The New Rules Are Here!
Published on January 7th, 2021
A series on the new rules by Dave Perry, National Judge, author and Chairman of the US Sailing Appeals Committee.
The Racing Rules of Sailing (RRS) have been locked in a four-year cycle since 1961, the next rule book each quad going into effect following the Olympic Regatta. Though the 2020 Olympic Regatta has been moved to the summer of 2021, the new rules still went into effect January 1, 2021.
Though there are not any major game-changing rule changes, there are still many significant changes that will affect sailors and race officials. In this series I will explain some of the most significant changes.
New definition of Start and Finish
In the new definition of Start and Finish, no longer will the crew or equipment be considered when deciding if a boat is over the starting line early or has crossed the finishing line. It is now only the “hull” of the boat that matters.
Race committees can now ignore the body of the crew or the crew out on the trapeze when deciding if a boat is OCS; and likewise at the finish, race committees no longer have to decide if the spinnaker is in its “normal position.” This also applies in all the starting penalty rules in rule 30, and when a boat is taking a One or Two Turns Penalty at the finish (see rule 44.2).
Note: the term “hull” is not defined in the RRS, so it will be up to the protest committee to decide what the “hull” is, at least until we get some guidance from World Sailing through a Case or Q&A.
My personal opinion is that bowsprits, prods, and bow pulpits are not part of the “hull.” A more interesting question is wings on 49ers and racks on Moths. The current 49er and 49erFX class rules require the crew when using the trapeze to be in contact with the hull at all times, and the International Moth class rules say that the hiking rack is part of the hull.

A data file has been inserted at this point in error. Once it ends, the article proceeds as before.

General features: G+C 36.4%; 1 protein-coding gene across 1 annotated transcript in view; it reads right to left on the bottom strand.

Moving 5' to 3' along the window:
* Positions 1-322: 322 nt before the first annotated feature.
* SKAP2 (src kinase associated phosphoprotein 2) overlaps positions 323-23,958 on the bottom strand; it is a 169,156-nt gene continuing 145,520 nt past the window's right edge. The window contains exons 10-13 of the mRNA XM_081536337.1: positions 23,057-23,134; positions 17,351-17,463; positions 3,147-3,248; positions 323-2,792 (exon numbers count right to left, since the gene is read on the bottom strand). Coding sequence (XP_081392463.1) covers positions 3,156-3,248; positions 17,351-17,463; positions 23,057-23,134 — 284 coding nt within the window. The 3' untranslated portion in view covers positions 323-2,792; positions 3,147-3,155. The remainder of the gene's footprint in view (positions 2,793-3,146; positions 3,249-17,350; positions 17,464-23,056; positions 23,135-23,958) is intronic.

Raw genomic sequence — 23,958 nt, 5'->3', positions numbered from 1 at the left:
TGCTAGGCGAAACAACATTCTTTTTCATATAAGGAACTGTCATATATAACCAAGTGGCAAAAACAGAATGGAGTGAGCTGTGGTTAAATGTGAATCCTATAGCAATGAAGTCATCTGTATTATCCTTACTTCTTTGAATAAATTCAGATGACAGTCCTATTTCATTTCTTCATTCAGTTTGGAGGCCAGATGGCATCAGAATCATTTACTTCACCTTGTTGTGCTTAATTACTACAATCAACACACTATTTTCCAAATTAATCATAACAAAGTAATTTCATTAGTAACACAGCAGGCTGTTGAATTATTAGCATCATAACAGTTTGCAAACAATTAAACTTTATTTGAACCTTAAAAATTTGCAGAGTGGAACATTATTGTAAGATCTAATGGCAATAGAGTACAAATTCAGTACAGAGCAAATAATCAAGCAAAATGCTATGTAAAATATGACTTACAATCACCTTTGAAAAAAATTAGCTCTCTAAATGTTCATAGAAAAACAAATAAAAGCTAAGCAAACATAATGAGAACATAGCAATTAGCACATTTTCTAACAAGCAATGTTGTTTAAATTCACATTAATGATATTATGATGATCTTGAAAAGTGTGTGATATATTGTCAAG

Until there is authoritative advice from World Sailing, race committees should decide what they will consider as part of the “hull” and communicate that with the sailors and judges for that event. And sailors are well advised to ask the race committee, before racing begins, what it is considering as part of the “hull.”
• To read Dave Perry’s paper summarizing the significant changes in the 2021-2024 RRS, Dick Rose’s Study Guide showing all the changes to the RRS in red, and to learn more about the new US Sailing RRS app, click here (and scroll down to the Resources sections).
• To watch Dave Perry mini-videos explaining the new rule changes, go to the Resource section in the new US Sailing RRS app (to get the app, click here).
• To purchase Dave Perry’s two books on the rules, updated for the 2021-2024 RRS, click here.
• To learn more about how to arrange webinars with Dave Perry for the sailors and race officials at your Club or Organization, click here.
Editor’s note: This page was updated as the original version omitted how the International Moth class rules say that the hiking rack is part of the hull.